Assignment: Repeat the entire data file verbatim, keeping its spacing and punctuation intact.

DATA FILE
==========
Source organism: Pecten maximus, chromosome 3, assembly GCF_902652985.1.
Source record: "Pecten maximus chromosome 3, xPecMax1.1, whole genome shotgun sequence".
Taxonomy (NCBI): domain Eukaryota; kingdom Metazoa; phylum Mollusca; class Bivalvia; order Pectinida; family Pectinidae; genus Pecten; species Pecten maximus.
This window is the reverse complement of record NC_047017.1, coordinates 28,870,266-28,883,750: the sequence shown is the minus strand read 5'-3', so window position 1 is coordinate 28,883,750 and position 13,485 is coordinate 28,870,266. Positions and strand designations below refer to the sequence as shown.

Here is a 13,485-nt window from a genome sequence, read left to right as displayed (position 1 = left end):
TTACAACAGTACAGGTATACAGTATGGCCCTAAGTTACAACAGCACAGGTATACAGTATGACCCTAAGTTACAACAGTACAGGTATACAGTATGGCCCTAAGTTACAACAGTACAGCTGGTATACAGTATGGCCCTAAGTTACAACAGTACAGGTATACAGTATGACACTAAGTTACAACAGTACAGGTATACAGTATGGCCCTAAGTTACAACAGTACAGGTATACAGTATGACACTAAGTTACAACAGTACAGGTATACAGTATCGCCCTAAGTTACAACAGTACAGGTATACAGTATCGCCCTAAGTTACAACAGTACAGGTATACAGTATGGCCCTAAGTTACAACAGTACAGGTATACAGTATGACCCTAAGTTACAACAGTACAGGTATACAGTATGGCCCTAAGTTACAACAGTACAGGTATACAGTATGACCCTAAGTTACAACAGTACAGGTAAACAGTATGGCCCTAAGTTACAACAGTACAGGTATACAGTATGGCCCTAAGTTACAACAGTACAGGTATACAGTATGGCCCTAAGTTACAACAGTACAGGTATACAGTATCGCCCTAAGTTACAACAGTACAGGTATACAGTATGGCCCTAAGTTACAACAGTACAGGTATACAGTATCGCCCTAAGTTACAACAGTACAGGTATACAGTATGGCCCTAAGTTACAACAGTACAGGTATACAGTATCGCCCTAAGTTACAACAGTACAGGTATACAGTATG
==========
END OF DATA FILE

Source organism: Pecten maximus, chromosome 3, assembly GCF_902652985.1.
Source record: "Pecten maximus chromosome 3, xPecMax1.1, whole genome shotgun sequence".
Taxonomy (NCBI): domain Eukaryota; kingdom Metazoa; phylum Mollusca; class Bivalvia; order Pectinida; family Pectinidae; genus Pecten; species Pecten maximus.
This window is the reverse complement of record NC_047017.1, coordinates 28,870,266-28,883,750: the sequence shown is the minus strand read 5'-3', so window position 1 is coordinate 28,883,750 and position 13,485 is coordinate 28,870,266. Positions and strand designations below refer to the sequence as shown.

Here is a 13,485-nt window from a genome sequence, read left to right as displayed (position 1 = left end):
TTACAACAGTACAGGTATACAGTATGGCCCTAAGTTACAACAGCACAGGTATACAGTATGACCCTAAGTTACAACAGTACAGGTATACAGTATGGCCCTAAGTTACAACAGTACAGCTGGTATACAGTATGGCCCTAAGTTACAACAGTACAGGTATACAGTATGACACTAAGTTACAACAGTACAGGTATACAGTATGGCCCTAAGTTACAACAGTACAGGTATACAGTATGACACTAAGTTACAACAGTACAGGTATACAGTATCGCCCTAAGTTACAACAGTACAGGTATACAGTATCGCCCTAAGTTACAACAGTACAGGTATACAGTATGGCCCTAAGTTACAACAGTACAGGTATACAGTATGACCCTAAGTTACAACAGTACAGGTATACAGTATGGCCCTAAGTTACAACAGTACAGGTATACAGTATGACCCTAAGTTACAACAGTACAGGTAAACAGTATGGCCCTAAGTTACAACAGTACAGGTATACAGTATGGCCCTAAGTTACAACAGTACAGGTATACAGTATGGCCCTAAGTTACAACAGTACAGGTATACAGTATCGCCCTAAGTTACAACAGTACAGGTATACAGTATGGCCCTAAGTTACAACAGTACAGGTATACAGTATCGCCCTAAGTTACAACAGTACAGGTATACAGTATGGCCCTAAGTTACAACAGTACAGGTATACAGTATCGCCCTAAGTTACAACAGTACAGGTATACAGTATG